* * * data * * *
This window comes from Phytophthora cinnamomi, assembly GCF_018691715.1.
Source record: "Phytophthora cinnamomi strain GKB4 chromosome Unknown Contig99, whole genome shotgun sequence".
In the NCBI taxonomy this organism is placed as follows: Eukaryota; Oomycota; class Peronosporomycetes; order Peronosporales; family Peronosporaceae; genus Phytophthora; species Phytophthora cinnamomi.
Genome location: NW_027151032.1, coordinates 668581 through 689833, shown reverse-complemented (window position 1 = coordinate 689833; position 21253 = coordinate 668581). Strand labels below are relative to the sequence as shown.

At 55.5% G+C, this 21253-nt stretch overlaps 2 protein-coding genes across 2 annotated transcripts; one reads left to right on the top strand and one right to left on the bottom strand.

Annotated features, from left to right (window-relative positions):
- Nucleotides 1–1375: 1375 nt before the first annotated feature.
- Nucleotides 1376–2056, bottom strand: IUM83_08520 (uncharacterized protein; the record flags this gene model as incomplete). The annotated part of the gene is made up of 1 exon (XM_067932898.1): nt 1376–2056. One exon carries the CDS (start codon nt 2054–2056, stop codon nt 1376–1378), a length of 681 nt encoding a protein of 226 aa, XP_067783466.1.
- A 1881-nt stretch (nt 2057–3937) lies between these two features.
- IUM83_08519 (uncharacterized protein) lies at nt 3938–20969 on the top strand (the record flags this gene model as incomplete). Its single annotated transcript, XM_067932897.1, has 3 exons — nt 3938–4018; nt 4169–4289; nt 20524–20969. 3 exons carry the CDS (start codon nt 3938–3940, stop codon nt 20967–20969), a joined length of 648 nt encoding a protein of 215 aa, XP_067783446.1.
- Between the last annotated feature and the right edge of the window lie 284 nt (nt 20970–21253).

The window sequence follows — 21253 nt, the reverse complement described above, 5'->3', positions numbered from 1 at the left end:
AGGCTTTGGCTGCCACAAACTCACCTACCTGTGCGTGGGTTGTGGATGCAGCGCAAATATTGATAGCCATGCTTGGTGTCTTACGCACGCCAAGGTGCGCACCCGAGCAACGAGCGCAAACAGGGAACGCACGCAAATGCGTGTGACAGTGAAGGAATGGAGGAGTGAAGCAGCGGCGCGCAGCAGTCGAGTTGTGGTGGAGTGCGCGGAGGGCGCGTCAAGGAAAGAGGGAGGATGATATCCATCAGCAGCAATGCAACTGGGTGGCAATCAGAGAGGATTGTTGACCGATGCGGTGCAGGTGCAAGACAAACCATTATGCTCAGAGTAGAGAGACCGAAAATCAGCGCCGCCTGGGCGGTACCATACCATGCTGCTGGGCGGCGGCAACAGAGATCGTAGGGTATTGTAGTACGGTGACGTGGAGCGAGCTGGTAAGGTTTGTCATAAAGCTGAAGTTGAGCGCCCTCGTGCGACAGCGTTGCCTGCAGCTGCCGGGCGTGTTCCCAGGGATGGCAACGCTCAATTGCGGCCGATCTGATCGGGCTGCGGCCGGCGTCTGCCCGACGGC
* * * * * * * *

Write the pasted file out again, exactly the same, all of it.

This window comes from Phytophthora cinnamomi, assembly GCF_018691715.1.
Source record: "Phytophthora cinnamomi strain GKB4 chromosome Unknown Contig99, whole genome shotgun sequence".
In the NCBI taxonomy this organism is placed as follows: Eukaryota; Oomycota; class Peronosporomycetes; order Peronosporales; family Peronosporaceae; genus Phytophthora; species Phytophthora cinnamomi.
Genome location: NW_027151032.1, coordinates 668581 through 689833, shown reverse-complemented (window position 1 = coordinate 689833; position 21253 = coordinate 668581). Strand labels below are relative to the sequence as shown.

At 55.5% G+C, this 21253-nt stretch overlaps 2 protein-coding genes across 2 annotated transcripts; one reads left to right on the top strand and one right to left on the bottom strand.

Annotated features, from left to right (window-relative positions):
- Nucleotides 1–1375: 1375 nt before the first annotated feature.
- Nucleotides 1376–2056, bottom strand: IUM83_08520 (uncharacterized protein; the record flags this gene model as incomplete). The annotated part of the gene is made up of 1 exon (XM_067932898.1): nt 1376–2056. One exon carries the CDS (start codon nt 2054–2056, stop codon nt 1376–1378), a length of 681 nt encoding a protein of 226 aa, XP_067783466.1.
- A 1881-nt stretch (nt 2057–3937) lies between these two features.
- IUM83_08519 (uncharacterized protein) lies at nt 3938–20969 on the top strand (the record flags this gene model as incomplete). Its single annotated transcript, XM_067932897.1, has 3 exons — nt 3938–4018; nt 4169–4289; nt 20524–20969. 3 exons carry the CDS (start codon nt 3938–3940, stop codon nt 20967–20969), a joined length of 648 nt encoding a protein of 215 aa, XP_067783446.1.
- Between the last annotated feature and the right edge of the window lie 284 nt (nt 20970–21253).

The window sequence follows — 21253 nt, the reverse complement described above, 5'->3', positions numbered from 1 at the left end:
AGGCTTTGGCTGCCACAAACTCACCTACCTGTGCGTGGGTTGTGGATGCAGCGCAAATATTGATAGCCATGCTTGGTGTCTTACGCACGCCAAGGTGCGCACCCGAGCAACGAGCGCAAACAGGGAACGCACGCAAATGCGTGTGACAGTGAAGGAATGGAGGAGTGAAGCAGCGGCGCGCAGCAGTCGAGTTGTGGTGGAGTGCGCGGAGGGCGCGTCAAGGAAAGAGGGAGGATGATATCCATCAGCAGCAATGCAACTGGGTGGCAATCAGAGAGGATTGTTGACCGATGCGGTGCAGGTGCAAGACAAACCATTATGCTCAGAGTAGAGAGACCGAAAATCAGCGCCGCCTGGGCGGTACCATACCATGCTGCTGGGCGGCGGCAACAGAGATCGTAGGGTATTGTAGTACGGTGACGTGGAGCGAGCTGGTAAGGTTTGTCATAAAGCTGAAGTTGAGCGCCCTCGTGCGACAGCGTTGCCTGCAGCTGCCGGGCGTGTTCCCAGGGATGGCAACGCTCAATTGCGGCCGATCTGATCGGGCTGCGGCCGGCGTCTGCCCGACGGC